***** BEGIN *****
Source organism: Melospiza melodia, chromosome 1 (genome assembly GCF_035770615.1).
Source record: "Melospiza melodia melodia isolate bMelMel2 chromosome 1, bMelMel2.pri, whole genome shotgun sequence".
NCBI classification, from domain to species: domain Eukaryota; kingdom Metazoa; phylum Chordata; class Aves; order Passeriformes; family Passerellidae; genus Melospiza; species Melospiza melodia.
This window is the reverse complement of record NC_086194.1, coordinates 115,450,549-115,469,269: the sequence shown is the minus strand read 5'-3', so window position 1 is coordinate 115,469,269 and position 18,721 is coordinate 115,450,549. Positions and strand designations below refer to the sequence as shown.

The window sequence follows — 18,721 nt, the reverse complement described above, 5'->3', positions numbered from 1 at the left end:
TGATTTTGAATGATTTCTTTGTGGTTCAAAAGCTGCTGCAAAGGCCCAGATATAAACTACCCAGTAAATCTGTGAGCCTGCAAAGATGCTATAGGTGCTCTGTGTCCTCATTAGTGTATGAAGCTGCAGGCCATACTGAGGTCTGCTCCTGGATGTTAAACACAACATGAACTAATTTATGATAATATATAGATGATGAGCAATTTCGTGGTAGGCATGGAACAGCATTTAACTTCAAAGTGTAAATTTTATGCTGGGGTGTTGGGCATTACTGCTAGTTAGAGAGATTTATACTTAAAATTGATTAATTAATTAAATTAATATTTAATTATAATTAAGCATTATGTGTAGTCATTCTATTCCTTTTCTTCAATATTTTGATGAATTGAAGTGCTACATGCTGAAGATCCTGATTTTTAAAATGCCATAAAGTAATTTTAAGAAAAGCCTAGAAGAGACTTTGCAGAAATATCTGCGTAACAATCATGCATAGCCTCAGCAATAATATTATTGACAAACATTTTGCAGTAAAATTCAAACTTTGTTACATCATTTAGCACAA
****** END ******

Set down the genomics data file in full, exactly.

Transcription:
Source organism: Melospiza melodia, chromosome 1 (genome assembly GCF_035770615.1).
Source record: "Melospiza melodia melodia isolate bMelMel2 chromosome 1, bMelMel2.pri, whole genome shotgun sequence".
NCBI classification, from domain to species: domain Eukaryota; kingdom Metazoa; phylum Chordata; class Aves; order Passeriformes; family Passerellidae; genus Melospiza; species Melospiza melodia.
This window is the reverse complement of record NC_086194.1, coordinates 115,450,549-115,469,269: the sequence shown is the minus strand read 5'-3', so window position 1 is coordinate 115,469,269 and position 18,721 is coordinate 115,450,549. Positions and strand designations below refer to the sequence as shown.

The window sequence follows — 18,721 nt, the reverse complement described above, 5'->3', positions numbered from 1 at the left end:
TGATTTTGAATGATTTCTTTGTGGTTCAAAAGCTGCTGCAAAGGCCCAGATATAAACTACCCAGTAAATCTGTGAGCCTGCAAAGATGCTATAGGTGCTCTGTGTCCTCATTAGTGTATGAAGCTGCAGGCCATACTGAGGTCTGCTCCTGGATGTTAAACACAACATGAACTAATTTATGATAATATATAGATGATGAGCAATTTCGTGGTAGGCATGGAACAGCATTTAACTTCAAAGTGTAAATTTTATGCTGGGGTGTTGGGCATTACTGCTAGTTAGAGAGATTTATACTTAAAATTGATTAATTAATTAAATTAATATTTAATTATAATTAAGCATTATGTGTAGTCATTCTATTCCTTTTCTTCAATATTTTGATGAATTGAAGTGCTACATGCTGAAGATCCTGATTTTTAAAATGCCATAAAGTAATTTTAAGAAAAGCCTAGAAGAGACTTTGCAGAAATATCTGCGTAACAATCATGCATAGCCTCAGCAATAATATTATTGACAAACATTTTGCAGTAAAATTCAAACTTTGTTACATCATTTAGCACAA